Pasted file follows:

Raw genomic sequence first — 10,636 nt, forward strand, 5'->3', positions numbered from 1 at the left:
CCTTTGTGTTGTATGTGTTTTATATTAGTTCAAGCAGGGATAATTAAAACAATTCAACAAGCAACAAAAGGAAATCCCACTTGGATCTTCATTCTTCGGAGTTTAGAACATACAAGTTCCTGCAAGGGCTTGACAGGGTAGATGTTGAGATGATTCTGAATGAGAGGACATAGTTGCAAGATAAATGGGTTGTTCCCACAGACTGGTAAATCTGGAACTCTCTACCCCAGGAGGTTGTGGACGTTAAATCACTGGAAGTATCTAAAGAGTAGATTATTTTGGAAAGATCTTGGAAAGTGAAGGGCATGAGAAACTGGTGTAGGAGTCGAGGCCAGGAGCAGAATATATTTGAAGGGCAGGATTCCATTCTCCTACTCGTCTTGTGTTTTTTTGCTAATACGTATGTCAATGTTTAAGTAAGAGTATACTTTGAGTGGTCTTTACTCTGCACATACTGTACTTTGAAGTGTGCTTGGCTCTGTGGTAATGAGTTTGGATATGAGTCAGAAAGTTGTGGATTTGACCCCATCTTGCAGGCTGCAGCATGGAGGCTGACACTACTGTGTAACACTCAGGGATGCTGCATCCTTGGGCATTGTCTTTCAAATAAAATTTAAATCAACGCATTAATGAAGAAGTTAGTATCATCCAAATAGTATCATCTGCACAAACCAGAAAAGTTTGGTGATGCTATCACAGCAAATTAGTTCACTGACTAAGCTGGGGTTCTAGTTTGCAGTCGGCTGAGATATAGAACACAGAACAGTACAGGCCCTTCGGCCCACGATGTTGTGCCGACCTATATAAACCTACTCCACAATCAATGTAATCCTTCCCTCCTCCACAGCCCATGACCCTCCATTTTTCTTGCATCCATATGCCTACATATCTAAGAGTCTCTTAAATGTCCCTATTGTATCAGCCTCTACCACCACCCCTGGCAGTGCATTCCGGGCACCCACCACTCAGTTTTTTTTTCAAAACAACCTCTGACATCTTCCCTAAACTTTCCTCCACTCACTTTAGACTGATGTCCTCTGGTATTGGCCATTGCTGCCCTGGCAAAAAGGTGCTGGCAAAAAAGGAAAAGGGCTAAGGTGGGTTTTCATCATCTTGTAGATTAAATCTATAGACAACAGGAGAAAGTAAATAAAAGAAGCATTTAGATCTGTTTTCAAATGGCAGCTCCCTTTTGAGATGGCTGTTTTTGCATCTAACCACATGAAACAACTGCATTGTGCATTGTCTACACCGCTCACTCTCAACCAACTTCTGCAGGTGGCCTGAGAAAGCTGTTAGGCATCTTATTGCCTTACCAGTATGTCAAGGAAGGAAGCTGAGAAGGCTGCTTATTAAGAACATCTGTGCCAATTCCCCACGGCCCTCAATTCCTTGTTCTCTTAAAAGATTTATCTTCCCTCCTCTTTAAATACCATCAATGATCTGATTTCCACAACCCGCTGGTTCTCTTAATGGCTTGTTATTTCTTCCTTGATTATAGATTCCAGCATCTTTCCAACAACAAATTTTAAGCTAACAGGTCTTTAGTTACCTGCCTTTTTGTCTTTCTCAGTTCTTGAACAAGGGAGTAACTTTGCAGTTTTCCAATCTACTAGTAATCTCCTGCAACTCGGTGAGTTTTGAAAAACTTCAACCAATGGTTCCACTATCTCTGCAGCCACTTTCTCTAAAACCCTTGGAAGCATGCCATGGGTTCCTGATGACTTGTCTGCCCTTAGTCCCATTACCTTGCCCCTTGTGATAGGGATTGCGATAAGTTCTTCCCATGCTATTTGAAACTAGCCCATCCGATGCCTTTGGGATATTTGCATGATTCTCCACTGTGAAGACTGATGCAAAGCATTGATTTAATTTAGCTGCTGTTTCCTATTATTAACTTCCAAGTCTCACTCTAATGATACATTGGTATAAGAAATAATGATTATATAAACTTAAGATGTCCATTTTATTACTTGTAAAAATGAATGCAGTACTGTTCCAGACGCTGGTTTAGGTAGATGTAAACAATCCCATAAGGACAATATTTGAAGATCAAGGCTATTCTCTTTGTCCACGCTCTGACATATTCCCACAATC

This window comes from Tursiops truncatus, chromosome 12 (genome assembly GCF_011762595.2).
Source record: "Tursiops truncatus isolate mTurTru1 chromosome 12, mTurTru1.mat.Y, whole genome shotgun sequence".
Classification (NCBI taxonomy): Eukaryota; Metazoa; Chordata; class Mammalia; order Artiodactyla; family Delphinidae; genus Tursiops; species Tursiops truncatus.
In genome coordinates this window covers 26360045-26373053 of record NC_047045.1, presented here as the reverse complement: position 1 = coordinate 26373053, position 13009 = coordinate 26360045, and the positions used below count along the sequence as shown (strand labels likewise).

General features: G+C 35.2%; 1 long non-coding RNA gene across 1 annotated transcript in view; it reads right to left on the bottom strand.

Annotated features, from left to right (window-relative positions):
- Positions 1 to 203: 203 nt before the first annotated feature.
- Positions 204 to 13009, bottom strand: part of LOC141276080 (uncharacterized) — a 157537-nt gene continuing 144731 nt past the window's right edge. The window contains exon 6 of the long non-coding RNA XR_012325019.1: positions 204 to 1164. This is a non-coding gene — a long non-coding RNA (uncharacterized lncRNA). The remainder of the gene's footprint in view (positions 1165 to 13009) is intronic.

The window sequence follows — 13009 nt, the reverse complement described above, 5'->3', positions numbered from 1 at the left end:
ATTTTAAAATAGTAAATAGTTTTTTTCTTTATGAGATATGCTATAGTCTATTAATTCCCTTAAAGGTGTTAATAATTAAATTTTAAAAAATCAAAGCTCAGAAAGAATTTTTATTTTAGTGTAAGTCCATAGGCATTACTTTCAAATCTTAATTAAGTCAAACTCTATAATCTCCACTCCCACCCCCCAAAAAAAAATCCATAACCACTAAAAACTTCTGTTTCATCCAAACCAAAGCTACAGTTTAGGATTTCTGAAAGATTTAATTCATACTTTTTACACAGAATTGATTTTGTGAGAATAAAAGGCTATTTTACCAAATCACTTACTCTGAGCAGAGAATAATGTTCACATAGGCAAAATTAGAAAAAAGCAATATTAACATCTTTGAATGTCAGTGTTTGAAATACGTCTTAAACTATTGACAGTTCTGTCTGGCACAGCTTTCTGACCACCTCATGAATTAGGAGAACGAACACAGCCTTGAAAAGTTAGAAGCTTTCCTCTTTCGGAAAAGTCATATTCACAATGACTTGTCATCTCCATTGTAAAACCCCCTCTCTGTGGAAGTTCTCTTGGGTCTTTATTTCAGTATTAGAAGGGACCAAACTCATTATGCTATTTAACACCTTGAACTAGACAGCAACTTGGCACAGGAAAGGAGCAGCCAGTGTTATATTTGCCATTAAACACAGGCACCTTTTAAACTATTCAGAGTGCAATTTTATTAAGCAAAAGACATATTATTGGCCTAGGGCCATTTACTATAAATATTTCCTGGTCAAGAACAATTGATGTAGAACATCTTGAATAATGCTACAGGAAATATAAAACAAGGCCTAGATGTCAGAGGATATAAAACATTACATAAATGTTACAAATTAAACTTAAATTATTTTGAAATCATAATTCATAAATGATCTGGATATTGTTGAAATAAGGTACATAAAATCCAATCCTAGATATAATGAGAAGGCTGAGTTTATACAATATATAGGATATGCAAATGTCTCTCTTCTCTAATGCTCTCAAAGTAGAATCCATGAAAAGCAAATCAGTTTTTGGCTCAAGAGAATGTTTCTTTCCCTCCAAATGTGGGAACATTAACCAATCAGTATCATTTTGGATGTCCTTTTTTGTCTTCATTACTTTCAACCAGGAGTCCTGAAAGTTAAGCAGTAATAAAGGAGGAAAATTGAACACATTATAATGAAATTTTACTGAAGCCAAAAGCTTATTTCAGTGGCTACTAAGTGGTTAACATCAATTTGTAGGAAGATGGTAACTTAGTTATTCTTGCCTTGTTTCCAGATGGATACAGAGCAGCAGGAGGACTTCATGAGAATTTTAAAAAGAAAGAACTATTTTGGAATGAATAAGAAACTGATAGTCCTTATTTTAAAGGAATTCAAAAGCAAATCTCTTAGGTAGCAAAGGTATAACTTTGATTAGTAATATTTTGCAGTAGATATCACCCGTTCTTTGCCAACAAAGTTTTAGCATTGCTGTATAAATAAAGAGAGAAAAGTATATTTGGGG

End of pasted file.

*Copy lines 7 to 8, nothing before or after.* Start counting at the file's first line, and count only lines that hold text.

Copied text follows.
General features: G+C 35.2%; 1 long non-coding RNA gene across 1 annotated transcript in view; it reads right to left on the bottom strand.

Annotated features, from left to right (window-relative positions):